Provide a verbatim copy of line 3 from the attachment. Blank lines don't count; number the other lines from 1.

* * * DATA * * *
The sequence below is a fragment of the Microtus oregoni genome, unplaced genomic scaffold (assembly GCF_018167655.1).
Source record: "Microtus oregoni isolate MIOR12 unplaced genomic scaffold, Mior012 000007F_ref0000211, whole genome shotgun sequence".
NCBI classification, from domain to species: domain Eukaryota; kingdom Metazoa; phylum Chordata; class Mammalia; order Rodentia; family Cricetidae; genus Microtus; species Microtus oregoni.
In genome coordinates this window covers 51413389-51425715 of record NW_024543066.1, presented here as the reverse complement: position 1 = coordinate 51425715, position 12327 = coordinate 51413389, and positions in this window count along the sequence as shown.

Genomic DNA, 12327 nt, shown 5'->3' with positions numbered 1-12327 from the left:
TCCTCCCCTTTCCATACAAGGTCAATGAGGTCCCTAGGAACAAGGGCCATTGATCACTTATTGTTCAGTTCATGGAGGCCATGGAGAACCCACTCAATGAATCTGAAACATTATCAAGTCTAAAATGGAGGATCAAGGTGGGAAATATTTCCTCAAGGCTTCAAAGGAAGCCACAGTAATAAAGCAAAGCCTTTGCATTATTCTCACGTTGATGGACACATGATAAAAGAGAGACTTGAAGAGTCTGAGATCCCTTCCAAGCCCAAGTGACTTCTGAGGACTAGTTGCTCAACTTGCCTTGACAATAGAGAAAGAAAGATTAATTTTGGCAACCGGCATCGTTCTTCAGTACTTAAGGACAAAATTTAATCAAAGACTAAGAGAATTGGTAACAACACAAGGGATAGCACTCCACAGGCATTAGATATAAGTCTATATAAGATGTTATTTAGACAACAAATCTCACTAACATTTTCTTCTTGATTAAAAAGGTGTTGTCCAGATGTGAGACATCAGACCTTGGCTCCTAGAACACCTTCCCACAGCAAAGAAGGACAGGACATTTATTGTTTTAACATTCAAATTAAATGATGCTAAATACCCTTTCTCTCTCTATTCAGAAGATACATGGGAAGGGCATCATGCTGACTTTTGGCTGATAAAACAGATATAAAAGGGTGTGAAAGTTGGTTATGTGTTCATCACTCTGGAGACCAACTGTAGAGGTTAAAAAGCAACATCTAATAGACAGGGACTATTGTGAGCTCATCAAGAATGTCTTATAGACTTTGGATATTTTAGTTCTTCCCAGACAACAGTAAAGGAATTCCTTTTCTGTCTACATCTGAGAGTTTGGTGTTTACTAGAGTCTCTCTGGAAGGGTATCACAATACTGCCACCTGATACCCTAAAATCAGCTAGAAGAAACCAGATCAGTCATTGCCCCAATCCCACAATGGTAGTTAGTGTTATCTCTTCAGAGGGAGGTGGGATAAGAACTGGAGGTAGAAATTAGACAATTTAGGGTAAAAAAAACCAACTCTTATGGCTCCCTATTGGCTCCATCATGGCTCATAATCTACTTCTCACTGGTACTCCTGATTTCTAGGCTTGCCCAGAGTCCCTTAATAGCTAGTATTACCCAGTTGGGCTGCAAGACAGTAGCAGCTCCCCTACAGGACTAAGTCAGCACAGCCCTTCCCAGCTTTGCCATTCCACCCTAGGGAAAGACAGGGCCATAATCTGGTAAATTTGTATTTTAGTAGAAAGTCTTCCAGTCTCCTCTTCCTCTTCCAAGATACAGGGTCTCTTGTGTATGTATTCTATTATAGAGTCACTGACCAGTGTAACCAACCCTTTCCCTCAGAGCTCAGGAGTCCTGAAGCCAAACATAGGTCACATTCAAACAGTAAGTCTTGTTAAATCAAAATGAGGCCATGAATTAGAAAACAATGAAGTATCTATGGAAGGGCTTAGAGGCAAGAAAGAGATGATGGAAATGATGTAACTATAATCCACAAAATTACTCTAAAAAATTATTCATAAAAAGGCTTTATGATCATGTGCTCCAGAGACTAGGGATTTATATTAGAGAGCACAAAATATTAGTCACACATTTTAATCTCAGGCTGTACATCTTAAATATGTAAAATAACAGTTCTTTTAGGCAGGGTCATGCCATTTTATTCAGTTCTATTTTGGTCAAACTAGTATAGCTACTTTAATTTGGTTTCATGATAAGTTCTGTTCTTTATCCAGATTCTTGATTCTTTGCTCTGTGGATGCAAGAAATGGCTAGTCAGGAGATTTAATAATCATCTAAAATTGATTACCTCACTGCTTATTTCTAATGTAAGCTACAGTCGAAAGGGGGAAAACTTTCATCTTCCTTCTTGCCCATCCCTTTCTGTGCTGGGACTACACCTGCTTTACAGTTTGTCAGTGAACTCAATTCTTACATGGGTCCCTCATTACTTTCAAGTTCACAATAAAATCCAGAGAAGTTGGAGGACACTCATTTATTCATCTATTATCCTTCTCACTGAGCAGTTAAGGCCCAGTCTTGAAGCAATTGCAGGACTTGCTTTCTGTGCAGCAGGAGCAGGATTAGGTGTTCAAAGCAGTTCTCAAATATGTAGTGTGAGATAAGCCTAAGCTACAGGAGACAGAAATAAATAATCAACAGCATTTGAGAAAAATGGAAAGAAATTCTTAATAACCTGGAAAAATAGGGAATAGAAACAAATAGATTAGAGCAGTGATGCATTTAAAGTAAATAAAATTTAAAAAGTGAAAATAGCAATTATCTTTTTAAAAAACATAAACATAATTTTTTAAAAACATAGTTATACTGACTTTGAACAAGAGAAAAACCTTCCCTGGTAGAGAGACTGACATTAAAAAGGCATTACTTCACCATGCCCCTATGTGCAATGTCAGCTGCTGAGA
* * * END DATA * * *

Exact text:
NCBI classification, from domain to species: domain Eukaryota; kingdom Metazoa; phylum Chordata; class Mammalia; order Rodentia; family Cricetidae; genus Microtus; species Microtus oregoni.